Day 2 :
KGH Education Zone, South Africa
Keynote: Professional Nursing in a new era
Gina Granger is a lifelong learner, who completed a Master’s Degree in Nursing, a Bachelor Degree in General nursing, a Bachelor Degree in Nursing Education and Community Health Nursing, a Diploma in Midwifery, a Diploma in Psychiatric Nursing, Certification in NICU Nursing, Certification as International Board Certified Lactation Consultant, and she is a certified AHA BLS Instructor. During a nursing career of over 40 years (in General nursing, Midwifery, Psychiatric nursing, Community health, NICU and Nursing Education); she was a preceptor, mentor and educator for nurses in South Africa, as well as in the United Arab Emirates. This included the commissioning of education departments, preparing staff for international accreditation; training basic & advanced life support; and developing of and training staff on nursing policies, procedures and competency assessment tools in various healthcare facilities.
Nursing is one of the largest workforces in the world and professional nursing has to keep up with many changes in healthcare. The modern professional nurse is not only a bedside carer; but also a leader, interdisciplinary team member, follower when necessary, role model and mentor, educator, researcher and quality improvement agent. Florence Nightingale (1820-1910) was the pioneer of professional nursing, who provided us with nursing concepts that are still valid in professional nursing today. She defied Victorian customs by refusing to marry at 17 years of age and becoming a nurse (a very frowned-upon career for a lady from an English upper-class family in those days). The concepts implemented by Nightingale (infection control, self-care, assessment, therapeutic communication, spiritual nursing and public health advocacy) are still practiced in modern healthcare. Her work raised nursing from a lowly to a respectable profession in all levels of society. Assessments form the core of nursing care, as all nursing interventions are based on them. The humanity and compassion displayed by Nightingale must remain at the core of modern nursing. Community and home care nurses work more autonomously with patients and families than acute care nurses and nursing leadership in this type of care delivery is very important. The nurse has to be the link between patients and caregivers and other team members as he/she spends more time with the patients and has a better understanding of the patient and family needs in the home environment. Nurses need to be assertive and speak up for patients with clear communication to ensure that patient and family needs are met. It will give an overview of the history of professional nursing as well as the ICN Code of Ethics for Nurses; and discuss how both influence professional nursing.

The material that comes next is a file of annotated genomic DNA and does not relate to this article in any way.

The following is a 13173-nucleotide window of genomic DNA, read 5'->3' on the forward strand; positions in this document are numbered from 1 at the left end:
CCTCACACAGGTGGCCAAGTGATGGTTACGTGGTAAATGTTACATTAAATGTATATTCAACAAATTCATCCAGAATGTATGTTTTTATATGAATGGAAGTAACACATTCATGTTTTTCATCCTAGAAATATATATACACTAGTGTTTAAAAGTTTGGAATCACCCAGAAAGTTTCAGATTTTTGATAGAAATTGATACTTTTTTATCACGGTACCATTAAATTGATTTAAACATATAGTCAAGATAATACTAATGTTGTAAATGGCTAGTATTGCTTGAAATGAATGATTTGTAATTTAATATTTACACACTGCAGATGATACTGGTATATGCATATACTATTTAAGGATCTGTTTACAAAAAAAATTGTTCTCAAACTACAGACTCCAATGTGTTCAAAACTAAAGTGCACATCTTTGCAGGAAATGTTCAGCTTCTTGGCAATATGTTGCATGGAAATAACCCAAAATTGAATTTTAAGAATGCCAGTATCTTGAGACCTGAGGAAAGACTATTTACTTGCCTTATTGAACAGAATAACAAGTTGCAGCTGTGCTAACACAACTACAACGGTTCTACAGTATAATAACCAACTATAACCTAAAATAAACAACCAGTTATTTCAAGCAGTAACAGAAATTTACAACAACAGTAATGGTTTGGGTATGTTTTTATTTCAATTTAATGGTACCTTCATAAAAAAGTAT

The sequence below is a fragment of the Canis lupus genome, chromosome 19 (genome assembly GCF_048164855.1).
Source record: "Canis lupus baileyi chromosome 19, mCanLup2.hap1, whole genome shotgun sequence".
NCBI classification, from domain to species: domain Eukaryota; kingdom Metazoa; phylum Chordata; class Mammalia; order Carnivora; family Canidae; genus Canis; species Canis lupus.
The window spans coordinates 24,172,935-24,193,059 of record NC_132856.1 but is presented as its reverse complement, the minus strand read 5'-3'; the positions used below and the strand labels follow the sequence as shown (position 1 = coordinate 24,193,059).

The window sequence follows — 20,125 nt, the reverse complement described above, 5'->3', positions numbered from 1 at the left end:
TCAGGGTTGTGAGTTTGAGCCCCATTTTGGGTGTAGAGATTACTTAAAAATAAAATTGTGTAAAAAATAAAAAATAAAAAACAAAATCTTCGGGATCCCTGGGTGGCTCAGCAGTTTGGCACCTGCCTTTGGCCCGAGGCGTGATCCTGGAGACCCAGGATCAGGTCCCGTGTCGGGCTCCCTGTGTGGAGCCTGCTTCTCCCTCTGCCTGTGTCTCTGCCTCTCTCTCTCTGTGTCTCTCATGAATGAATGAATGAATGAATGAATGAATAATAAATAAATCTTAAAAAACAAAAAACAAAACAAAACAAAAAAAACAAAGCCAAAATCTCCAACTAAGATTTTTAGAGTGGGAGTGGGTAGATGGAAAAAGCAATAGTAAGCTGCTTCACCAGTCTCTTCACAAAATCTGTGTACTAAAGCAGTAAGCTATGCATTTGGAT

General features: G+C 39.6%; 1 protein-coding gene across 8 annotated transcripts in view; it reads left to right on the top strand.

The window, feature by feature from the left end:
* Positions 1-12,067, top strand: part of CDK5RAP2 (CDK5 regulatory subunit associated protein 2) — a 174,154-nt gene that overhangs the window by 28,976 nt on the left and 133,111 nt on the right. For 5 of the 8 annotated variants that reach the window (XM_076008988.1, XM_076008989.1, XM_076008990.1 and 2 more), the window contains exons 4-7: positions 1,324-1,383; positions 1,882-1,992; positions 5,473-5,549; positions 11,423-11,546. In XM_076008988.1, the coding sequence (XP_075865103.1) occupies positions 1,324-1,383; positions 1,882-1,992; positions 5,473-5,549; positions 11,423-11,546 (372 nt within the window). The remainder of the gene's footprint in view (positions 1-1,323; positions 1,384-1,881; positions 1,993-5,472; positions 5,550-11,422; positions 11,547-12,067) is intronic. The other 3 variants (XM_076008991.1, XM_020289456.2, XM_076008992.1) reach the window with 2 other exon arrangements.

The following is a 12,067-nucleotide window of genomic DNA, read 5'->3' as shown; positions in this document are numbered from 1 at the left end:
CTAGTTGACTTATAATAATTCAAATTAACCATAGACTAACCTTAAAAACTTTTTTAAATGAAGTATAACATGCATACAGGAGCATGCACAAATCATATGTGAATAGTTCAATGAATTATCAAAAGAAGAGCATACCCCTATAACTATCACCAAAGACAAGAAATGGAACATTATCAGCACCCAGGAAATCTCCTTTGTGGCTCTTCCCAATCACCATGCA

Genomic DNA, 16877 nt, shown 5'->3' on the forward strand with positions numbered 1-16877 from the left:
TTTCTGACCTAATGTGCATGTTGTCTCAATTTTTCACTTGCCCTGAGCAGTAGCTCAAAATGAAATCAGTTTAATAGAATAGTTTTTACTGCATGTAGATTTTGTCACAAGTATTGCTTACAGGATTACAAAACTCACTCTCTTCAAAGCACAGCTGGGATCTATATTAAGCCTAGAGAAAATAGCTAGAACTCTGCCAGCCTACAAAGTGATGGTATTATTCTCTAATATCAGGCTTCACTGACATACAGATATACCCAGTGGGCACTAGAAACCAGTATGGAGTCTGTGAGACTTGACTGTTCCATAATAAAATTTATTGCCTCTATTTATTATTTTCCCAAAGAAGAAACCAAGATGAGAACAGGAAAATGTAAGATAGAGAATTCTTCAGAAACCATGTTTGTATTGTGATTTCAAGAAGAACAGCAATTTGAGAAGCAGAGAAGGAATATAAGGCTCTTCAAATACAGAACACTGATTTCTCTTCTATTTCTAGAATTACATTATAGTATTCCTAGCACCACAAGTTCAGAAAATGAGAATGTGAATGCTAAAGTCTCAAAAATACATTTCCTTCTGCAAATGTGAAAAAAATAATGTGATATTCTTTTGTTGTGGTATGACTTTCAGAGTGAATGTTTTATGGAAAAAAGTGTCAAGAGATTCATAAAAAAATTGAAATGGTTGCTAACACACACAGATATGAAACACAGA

Faircape Group, South Africa
Sr Lee Boorman has 30 year experience in the Holistic Management of not just the elderly but the entire spectrum of design, building, managing and maintaining 287 hospital beds caring for the elderly as well as focusing on the emotional, physical and psychological well-being of 1000 assisted living retirees spread over 6 retirement villages belonging to the Faircape group in Cape Town, South Africa. Her passion for advocacy for the elderly and those who cannot speak for themselves motivate her daily to improve and seek to offer better, faster more convenient care to all her residents.
It’s a proven fact that people that fit into society are healthier, physically and mentally. To be seen as fitting in, you need to comply to your surroundings socially, economically and morally. When this changes due to social decline your health is destined to suffer. To understand the context one must first understand what exactly defines social decline? Social decline or moral decline is typically characterized as reduced adherence to cultural or social norms or values and widespread lapses in ethical behavior. Specifically to the Western Cape this includes but is not limited to substance abuse, teenage pregnancies, HIV, violence, non-compliance to managing non communicable diseases which of course is either due to poverty, unemployment, unhealthy living conditions and single families or the cause thereof. To live in the above scenario automatically creates a social injustice on their health and life expectancy, but focusing on this rather than trying to improve the public health system, will dramatically improve both. The focus on primary health care in South Africa is tremendous, but often only given at clinic or hospital level. To really make an impact we have to go to core level and that is educating the parents and caregivers of our next generation. There needs to be an incentive in it for them, otherwise why should they change? Want to know how?